6 Things Bad Managers Will Fear but Great Leader Will Do

6 Things Bad Managers Will Fear but Great Leader Will Do

By Discovery Lean Six Sigma

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Recently one of my clients, a leader of his own company, saw that one of his teams was not as enthusiastic as they used to be about their work and things were starting to slack. The team’s manager just shrugged and said they were a lazy bunch. That’s when my client called me in to help.

A recent survey sheds some light on employee dissatisfaction: 69 percent of the people surveyed said they would be more satisfied if their employers better utilized their skills and abilities, and 59 percent felt their company viewed profits or revenue as more important than how people are treated.

What this survey illustrates so profoundly—and what I’ve found to be true with my client’s team and in other companies I work with—is that people most often lose their passion for work because of how they are treated.

Here are the suggestions I made to my client:

Cut back on bureaucracy. Sometimes people lose enthusiasm because they’re so caught up in processes and procedures that feel like they spend their days just feeding the bureaucracy. When you can free them from unnecessary tracking and authorizations, they have the time and energy to connect with the work you hired them to do. Let them know they can lead where they are, with maximum empowerment and minimal red tape.

Treat everyone as an owner. When you get rid of bureaucracy, you have to replace it with something—and the ideal solution is an entrepreneurial culture, a workplace where people feel they have a say in what is happening now as well as future directions. Get people to start feeling and thinking like owners. Many of my client’s managers objected to this suggestion—they had a lot of investment in the bureaucratic model—but he moved forward anyway. He held a town hall meeting and told each of his employees how important they were to him and that from that point on they should think of themselves as owners. “If you were running this business, what would you do, what ideas would you have?” he asked them—and then let him know that he genuinely wanted to hear their answers.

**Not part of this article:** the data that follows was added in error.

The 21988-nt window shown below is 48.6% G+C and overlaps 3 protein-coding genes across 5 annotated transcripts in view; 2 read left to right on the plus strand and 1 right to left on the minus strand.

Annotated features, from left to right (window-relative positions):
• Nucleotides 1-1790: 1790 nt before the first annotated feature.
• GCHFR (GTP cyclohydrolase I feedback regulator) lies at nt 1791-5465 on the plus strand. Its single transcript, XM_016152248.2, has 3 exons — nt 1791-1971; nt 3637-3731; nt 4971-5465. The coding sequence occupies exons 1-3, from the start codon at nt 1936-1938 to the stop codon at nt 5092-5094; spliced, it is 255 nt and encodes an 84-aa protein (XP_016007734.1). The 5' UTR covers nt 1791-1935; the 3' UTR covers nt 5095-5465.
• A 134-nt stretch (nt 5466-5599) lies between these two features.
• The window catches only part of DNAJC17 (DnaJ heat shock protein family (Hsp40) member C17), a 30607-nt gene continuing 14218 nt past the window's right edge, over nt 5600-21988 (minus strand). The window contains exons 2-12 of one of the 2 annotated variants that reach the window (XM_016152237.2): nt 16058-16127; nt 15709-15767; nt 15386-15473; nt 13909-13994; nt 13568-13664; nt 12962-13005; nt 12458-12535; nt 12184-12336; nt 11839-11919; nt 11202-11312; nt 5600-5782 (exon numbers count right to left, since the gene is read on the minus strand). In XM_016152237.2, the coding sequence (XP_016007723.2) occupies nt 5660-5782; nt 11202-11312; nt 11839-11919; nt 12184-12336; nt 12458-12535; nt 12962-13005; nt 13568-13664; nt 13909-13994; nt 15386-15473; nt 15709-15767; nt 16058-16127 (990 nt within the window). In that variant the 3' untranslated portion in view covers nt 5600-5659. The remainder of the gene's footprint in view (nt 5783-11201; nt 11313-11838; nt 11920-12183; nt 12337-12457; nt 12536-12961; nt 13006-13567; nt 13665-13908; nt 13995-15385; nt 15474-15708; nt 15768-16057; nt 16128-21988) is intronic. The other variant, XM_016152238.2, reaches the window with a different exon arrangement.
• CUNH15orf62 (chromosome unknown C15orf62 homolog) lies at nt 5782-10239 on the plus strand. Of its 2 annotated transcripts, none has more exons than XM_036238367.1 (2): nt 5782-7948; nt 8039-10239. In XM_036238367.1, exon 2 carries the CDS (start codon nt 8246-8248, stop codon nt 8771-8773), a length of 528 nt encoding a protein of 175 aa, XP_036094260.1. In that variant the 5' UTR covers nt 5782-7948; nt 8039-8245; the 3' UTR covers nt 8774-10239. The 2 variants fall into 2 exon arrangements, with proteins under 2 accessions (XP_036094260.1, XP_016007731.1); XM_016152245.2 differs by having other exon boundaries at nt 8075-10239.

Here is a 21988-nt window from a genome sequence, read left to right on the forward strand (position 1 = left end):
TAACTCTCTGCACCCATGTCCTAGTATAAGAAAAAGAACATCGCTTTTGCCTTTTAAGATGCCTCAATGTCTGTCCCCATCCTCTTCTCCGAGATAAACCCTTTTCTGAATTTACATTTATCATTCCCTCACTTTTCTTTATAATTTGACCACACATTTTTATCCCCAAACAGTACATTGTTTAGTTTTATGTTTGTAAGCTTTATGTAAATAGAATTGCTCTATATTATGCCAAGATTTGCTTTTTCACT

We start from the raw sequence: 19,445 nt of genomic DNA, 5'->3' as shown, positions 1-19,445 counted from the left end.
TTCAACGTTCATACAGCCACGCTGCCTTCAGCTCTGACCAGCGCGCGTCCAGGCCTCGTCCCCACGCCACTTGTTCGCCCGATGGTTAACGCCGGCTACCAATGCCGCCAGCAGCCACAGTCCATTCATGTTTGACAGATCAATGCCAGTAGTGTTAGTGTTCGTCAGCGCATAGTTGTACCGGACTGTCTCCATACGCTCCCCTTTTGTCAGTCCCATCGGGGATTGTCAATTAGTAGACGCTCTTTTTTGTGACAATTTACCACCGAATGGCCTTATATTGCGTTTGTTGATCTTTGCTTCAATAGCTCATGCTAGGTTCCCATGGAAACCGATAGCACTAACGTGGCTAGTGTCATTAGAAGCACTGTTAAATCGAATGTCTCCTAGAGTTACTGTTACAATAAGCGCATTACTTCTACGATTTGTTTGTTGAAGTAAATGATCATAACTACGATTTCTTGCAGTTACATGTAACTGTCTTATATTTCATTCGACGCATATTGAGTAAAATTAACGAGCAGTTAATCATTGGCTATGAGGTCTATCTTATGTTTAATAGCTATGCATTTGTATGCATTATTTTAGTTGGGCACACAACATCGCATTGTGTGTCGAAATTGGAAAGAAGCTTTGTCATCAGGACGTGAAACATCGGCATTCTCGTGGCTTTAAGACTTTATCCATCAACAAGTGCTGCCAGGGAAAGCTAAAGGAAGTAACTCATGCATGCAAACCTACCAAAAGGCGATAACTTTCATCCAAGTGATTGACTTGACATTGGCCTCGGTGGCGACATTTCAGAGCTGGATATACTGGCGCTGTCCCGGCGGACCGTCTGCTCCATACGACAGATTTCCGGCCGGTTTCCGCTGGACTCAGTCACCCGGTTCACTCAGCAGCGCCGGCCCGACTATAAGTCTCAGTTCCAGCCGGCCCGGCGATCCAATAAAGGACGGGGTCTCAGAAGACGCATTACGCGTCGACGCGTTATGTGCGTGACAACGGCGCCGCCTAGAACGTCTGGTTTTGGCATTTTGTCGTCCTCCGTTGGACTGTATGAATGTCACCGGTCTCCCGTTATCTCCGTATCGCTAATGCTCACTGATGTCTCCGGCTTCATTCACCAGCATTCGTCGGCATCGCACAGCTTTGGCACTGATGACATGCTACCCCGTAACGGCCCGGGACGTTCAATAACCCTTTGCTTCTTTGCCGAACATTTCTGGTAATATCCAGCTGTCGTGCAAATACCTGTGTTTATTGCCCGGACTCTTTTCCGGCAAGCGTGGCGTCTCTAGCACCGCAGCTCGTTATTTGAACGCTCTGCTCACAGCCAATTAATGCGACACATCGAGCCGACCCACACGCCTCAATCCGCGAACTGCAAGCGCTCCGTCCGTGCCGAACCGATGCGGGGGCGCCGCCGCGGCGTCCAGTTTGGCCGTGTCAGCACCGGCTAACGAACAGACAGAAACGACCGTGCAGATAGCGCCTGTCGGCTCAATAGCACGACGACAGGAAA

Make information fully transparent. One of the biggest complaints employees have is being in the dark with decisions being made behind closed doors. If you expect people to act like owners, they need full access to information, with a clear understanding of the big picture, strategic goals, changes of direction, and what’s going on in the minds of management. They need to be brought to the table for input and be included in important conversations; they need to be invited into meetings and decision-making discussions.

Let their voices be counted. It’s one thing to say you can drive and make decisions, but it’s another to listen and hear what someone has to say. Great leaders should always grant people a place to express themselves, a way for their voices to be heard and their questions to be asked, and then—this is the tough part—seriously address the issues that they bring up. When you allow people’s voices to count, you increase trust and bring back enthusiasm and drive.

Follow their lead. If a team member comes up with a great new idea, get behind it and help them find the right people with the right skills to make it happen. Guide them and assist them when they need it but let them lead their own initiative. They’ll learn planning, delegation and management, and you’ll have a more valuable employee.

Reward effort as well as progress. Everyone wants to be recognized for the work they do. It doesn’t matter what step of the ladder they’re on. As leaders and owners, we sometimes forget to acknowledge the hard work and the long hours, but those are things we should never take for granted.

Many managers feel threatened by an entrepreneurial culture because they feel their authority has been limited. But leaders with the courage to take the leap soon learn that the more you empower your people the more powerful things can happen.

Lead from within: Fearful managers restrict power; bold leaders empower people whenever they can.


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After decades of coaching powerful executives around the world, Lolly Daskal has observed that leaders rise to their positions relying on a specific set of values and traits. But in time, every executive reaches a point when their performance suffers and failure persists. Very few understand why or how to prevent it.

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Original: https://www.lollydaskal.com/leadership/6-things-bad-managers-will-fear-but-great-leader-will-do/
By: lollydaskal
Posted: June 27, 2019, 8:00 am

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